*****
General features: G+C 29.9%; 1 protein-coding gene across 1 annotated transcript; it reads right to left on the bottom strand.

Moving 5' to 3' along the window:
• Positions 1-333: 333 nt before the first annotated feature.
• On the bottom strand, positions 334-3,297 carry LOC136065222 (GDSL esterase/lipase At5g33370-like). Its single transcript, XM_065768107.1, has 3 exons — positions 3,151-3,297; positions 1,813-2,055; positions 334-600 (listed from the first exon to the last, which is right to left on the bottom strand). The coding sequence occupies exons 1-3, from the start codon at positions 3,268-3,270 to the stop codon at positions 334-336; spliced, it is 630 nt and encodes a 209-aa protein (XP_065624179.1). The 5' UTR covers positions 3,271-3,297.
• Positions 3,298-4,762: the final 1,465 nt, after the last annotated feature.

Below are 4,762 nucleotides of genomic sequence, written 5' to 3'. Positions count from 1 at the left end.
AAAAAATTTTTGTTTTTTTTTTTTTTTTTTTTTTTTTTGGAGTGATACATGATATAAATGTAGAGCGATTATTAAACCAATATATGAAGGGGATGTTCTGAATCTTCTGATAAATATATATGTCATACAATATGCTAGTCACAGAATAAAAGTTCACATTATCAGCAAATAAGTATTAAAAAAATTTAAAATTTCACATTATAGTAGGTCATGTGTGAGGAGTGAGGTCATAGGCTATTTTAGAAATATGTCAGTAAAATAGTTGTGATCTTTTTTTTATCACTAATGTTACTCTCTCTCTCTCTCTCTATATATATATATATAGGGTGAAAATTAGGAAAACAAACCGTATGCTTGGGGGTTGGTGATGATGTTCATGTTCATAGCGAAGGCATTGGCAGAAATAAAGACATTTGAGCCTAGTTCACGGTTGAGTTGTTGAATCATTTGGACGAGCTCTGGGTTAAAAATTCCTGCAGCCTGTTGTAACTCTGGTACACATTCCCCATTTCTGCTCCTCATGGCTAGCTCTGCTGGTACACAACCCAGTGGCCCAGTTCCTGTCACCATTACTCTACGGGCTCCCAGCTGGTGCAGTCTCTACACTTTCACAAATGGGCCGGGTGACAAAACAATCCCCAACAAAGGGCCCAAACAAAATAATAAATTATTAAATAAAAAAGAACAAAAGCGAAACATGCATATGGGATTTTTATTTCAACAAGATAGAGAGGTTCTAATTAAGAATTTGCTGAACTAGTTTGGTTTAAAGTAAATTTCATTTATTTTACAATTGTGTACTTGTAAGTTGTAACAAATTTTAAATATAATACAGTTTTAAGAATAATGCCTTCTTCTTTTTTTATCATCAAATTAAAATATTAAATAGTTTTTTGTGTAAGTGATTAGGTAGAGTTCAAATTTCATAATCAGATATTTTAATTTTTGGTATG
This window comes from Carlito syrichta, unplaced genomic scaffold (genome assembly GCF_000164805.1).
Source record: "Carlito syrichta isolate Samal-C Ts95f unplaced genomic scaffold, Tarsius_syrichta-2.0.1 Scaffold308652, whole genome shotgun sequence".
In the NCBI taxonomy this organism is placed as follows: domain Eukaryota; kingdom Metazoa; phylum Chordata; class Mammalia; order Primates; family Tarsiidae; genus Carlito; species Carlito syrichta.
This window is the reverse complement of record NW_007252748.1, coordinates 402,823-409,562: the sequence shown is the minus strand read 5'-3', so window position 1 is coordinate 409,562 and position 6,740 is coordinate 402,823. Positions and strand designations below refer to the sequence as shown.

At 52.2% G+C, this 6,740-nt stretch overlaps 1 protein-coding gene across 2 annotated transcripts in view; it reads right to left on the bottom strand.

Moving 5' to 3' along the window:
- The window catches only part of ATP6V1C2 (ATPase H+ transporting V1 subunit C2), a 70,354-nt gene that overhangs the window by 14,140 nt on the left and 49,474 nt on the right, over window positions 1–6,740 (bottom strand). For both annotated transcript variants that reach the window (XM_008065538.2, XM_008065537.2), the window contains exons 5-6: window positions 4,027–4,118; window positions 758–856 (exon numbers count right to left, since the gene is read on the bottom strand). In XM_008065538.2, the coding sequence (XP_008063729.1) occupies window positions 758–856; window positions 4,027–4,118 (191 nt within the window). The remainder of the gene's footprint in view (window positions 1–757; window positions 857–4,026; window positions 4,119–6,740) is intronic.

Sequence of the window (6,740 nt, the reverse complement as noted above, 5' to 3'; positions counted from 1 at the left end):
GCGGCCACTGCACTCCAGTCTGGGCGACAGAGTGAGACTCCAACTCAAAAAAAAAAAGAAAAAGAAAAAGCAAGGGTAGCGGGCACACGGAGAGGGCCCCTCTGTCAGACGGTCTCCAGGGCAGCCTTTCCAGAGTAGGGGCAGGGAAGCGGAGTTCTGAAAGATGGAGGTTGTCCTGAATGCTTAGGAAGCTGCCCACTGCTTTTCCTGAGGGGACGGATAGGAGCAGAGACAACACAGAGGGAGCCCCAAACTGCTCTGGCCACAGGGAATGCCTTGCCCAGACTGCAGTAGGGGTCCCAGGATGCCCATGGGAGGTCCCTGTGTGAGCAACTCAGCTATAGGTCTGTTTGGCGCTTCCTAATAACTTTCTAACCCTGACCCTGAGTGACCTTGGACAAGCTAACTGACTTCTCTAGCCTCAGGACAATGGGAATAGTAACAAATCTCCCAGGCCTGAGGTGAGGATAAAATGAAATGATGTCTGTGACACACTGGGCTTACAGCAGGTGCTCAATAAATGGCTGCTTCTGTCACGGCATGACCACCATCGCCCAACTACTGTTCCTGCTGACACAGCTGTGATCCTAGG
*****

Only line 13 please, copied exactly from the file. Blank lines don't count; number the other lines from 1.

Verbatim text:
Moving 5' to 3' along the window: